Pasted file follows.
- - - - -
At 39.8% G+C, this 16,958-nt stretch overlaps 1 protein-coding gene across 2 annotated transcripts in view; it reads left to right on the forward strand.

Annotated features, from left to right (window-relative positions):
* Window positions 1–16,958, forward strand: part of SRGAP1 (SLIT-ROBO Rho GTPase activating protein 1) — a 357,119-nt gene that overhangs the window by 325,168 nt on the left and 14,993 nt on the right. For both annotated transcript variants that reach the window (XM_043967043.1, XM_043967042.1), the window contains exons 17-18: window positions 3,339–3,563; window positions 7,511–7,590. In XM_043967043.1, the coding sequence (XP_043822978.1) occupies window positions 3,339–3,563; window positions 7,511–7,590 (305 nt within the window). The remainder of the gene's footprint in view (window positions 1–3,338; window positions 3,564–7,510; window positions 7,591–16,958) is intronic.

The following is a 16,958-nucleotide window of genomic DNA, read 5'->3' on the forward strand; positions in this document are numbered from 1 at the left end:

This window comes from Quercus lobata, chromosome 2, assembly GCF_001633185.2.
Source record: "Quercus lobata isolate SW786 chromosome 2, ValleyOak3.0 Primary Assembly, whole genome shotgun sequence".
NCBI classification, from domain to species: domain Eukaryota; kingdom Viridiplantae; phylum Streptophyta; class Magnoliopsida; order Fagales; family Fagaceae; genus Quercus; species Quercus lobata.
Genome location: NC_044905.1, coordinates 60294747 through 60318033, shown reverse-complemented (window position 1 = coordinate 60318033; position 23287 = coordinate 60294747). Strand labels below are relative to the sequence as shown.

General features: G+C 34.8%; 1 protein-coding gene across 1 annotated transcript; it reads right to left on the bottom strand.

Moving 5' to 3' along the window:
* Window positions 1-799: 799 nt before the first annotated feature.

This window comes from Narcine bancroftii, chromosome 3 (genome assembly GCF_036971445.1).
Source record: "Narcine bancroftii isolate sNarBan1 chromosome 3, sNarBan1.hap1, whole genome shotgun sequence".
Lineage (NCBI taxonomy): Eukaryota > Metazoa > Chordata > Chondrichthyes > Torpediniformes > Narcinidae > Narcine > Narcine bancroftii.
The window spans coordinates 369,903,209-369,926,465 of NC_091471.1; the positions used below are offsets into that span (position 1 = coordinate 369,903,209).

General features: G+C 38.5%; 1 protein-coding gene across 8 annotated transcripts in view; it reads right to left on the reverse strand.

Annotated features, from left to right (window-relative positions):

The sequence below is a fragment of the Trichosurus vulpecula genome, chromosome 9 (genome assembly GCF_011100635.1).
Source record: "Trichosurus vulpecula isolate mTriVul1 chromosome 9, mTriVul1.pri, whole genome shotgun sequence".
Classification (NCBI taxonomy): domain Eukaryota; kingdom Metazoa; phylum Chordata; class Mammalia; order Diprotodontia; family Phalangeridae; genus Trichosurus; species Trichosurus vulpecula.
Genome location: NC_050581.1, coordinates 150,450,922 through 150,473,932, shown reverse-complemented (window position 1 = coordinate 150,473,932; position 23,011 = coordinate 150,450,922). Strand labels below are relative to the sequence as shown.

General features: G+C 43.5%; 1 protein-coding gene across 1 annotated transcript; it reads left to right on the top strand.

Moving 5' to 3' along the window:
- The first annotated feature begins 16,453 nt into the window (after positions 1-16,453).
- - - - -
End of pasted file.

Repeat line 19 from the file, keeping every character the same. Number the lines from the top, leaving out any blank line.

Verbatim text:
Source record: "Trichosurus vulpecula isolate mTriVul1 chromosome 9, mTriVul1.pri, whole genome shotgun sequence".